- Calculate coefficients (Using a guess if it is the first iteration)
- For all shell quartets
- Generate shell quartet
- Evaluate ERI for shell quartet
- Calculate ERI contribution to Fock Matrix
- Update Fock Matrix
- Diagonalise Fock Matrix
- Check for convergence (Return to 1 if not converged)
- Calculate required molecular properties
The most expensive part of this process is the evaluation of the large number of 2-Electron Repulsion Integrals (ERIs). The problem is compounded by the fact that the ERIs are evaluated during each iteration. ERIs themselves may be loosely described as the overlap of four shells (a shell quartet) and may be represented using the notation (ab|cd). The (ab|cd) representation is often referred to as the bra-ket notation. The bra-ket terminology allows separation of the bra-ket into the bra: (ab| and the ket |cd). We will expand on the importance of this for ab initio calculations in future articles.
The high cost of the ERI evaluation process results from the sheer number of ERIs, which scales with N4 where N is the number of contracted basis functions. For example, in a simple water molecule (H2O), using a 6-31G basis set, there are seven contracted basis functions, and up to 2401 contracted ERIs. A number of these ERIs are either permutatively equivalent (For example: (ab|cd) = (cd|ab) ) or are small enough to ignore. As such, the total number of contracted ERIs that are evaluated is only 406. A larger, more representative, calculation on a cluster of 50 water molecules contains 350 contracted and 900 primitive basis functions and thus potentially requires the evaluation of 1.5x1010 contracted ERIs! Fortunately, this reduces to just 3,000,000 contracted ERIs when the permutation and size filters are taken into account.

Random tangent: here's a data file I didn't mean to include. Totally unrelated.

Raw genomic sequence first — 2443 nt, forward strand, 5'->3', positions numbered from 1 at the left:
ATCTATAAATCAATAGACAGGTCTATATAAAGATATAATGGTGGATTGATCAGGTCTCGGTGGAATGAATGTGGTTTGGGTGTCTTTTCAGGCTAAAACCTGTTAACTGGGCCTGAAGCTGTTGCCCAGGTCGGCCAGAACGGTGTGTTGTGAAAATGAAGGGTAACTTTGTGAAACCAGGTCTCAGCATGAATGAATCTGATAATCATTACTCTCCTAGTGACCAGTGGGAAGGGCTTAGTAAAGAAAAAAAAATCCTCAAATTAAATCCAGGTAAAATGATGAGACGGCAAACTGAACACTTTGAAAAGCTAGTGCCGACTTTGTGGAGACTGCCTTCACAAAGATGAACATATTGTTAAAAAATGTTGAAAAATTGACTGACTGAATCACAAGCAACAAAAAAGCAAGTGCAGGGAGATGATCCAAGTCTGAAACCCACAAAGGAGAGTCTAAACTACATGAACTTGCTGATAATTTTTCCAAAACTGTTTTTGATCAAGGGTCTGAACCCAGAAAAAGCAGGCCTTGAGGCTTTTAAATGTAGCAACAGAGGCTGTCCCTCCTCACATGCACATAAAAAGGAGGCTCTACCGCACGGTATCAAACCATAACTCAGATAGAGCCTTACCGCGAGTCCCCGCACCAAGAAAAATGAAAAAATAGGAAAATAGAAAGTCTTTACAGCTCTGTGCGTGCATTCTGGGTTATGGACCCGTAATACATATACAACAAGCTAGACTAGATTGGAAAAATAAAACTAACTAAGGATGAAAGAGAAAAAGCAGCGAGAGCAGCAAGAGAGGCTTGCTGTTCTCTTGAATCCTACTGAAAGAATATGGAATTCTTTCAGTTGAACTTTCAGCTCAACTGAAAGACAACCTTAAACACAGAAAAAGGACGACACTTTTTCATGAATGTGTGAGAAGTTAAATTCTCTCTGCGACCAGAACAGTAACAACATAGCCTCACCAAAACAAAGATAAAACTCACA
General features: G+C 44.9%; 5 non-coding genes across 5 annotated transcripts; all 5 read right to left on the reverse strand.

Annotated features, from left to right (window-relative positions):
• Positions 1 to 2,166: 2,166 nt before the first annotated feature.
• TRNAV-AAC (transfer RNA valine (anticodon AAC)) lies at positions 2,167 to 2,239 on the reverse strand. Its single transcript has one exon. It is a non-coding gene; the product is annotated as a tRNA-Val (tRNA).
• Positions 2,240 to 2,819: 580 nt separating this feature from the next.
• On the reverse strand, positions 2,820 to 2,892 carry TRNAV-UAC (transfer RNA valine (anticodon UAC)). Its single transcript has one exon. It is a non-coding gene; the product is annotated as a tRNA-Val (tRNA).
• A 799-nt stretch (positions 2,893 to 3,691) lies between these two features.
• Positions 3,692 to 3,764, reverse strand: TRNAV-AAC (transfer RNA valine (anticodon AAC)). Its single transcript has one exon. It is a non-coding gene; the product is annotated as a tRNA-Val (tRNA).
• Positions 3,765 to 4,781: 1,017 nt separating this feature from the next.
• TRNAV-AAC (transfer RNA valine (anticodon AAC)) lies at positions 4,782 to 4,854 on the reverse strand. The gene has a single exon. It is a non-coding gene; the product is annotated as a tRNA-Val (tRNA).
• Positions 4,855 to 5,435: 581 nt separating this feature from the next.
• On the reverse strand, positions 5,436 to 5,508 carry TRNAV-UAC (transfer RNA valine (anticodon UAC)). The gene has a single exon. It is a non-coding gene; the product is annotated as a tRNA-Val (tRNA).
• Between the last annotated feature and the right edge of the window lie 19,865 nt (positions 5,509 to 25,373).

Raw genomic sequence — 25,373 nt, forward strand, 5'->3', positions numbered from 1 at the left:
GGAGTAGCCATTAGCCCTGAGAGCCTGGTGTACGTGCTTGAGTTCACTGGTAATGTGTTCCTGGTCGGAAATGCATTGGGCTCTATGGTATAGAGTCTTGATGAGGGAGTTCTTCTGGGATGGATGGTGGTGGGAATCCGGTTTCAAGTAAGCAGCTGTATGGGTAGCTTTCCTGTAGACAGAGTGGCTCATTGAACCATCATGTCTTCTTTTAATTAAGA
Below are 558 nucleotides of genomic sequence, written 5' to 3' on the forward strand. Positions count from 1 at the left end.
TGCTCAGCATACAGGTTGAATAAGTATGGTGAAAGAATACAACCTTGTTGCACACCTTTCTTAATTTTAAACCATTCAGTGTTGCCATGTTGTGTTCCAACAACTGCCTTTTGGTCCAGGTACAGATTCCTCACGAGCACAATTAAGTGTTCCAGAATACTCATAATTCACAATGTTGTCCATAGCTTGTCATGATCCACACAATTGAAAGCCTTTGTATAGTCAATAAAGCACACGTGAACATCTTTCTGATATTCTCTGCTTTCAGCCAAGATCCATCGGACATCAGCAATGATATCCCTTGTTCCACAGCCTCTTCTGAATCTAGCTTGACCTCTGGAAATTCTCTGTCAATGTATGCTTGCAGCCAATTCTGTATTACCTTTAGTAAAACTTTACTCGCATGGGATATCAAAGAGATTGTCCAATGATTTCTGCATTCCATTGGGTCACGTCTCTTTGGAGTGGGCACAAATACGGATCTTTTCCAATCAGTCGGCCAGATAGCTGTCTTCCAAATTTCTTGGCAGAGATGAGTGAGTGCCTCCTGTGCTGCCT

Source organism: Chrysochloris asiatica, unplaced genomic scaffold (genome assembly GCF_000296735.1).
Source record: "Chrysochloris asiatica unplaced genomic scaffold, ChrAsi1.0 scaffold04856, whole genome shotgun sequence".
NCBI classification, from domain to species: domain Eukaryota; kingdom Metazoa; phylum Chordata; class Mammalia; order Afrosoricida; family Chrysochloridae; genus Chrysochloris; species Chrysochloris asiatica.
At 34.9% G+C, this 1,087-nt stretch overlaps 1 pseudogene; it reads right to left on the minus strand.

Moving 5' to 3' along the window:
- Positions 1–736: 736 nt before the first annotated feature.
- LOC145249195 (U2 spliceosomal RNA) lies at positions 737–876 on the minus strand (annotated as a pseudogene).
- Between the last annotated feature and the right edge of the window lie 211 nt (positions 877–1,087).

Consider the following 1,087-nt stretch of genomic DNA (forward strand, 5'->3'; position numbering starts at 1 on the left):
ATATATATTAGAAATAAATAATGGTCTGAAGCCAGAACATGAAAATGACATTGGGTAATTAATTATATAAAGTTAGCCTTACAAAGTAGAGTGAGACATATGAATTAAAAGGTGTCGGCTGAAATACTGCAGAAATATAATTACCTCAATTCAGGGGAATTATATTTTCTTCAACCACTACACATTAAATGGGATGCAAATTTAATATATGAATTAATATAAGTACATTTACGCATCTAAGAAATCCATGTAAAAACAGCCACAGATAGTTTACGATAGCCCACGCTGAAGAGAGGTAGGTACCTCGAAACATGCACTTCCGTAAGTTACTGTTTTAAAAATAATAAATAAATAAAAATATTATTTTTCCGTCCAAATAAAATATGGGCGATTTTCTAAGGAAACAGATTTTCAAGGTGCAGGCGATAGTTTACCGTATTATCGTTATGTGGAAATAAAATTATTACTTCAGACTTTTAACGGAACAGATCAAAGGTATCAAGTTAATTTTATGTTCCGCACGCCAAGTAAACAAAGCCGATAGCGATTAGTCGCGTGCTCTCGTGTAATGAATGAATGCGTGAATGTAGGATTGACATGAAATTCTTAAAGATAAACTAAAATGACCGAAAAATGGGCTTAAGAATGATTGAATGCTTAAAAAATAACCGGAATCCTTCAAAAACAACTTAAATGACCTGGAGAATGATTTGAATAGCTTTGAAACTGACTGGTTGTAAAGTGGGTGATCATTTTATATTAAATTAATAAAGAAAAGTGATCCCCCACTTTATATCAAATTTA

A further complication arises from the aforementioned requirement of contracted basis functions to provide an accurate description of the shapes of the shells. The use of contracted Gaussian functions means that contracted ERIs built up from contracted shells must be considered. These contracted ERIs, (ab|cd), are calculated as a sum of primitive ERIs [ij|kl]:
When this expansion is considered approximately 10,150 and 75,000,000 primitive ERIs need to be evaluated for the single water molecule and 50 water molecule cluster examples mentioned above.
As each contracted ERI is independent of all others, the ERI evaluation problem lends itself to parallelism and is thus well suited to GPU acceleration. While a general algorithm may be used for the evaluation of all types of ERIs, optimized forms of the algorithm are used for shell quartets with different combinations of angular momentum (effectively the shape, as outlined in scheme A, above).
Brief Summary of the Accelerated Code
The processes that will be discussed in this article are generalized in Figure 3 below. This Figure represents the processes that are repeated during each iteration of an ab initio calculation.
To summarise: A list of contracted shells is used to create a series of contracted shell quartets. These contracted shell quartets are transferred to the GPU and then decontracted and evaluated to produce a huge number of primitive ERIs. These primitive ERIs are then summed to produce the contracted ERIs. There is a further calculation step after which the contracted ERIs are combined into the Fock matrix which is subsequently used to check for convergence.
ERI Evaluation on GPUs: Problems and Their Solutions
Problem 1: Getting the shell quartets in an order that maintains thread consistency.
The original GAMESS-UK shell quartet generation code was completely unsuited to GPU execution as it generates shell quartets sequentially in an order dependent upon the shell numbers, which in turn depends on the order of the atoms given as input. Once the shell quartet has been generated the ERI is evaluated using the relevant subroutine.
Code representing this process is:
do i = a, nshels do b = 1, a test (ab| bra for significance do c = 1, b do d = 1, c test |cd) ket for significance test (ab|cd) shell quartet for significance expand shell quartet into primitive ERIs evaluate ERI for primitive ERI [ij|kl] end do end do end do end do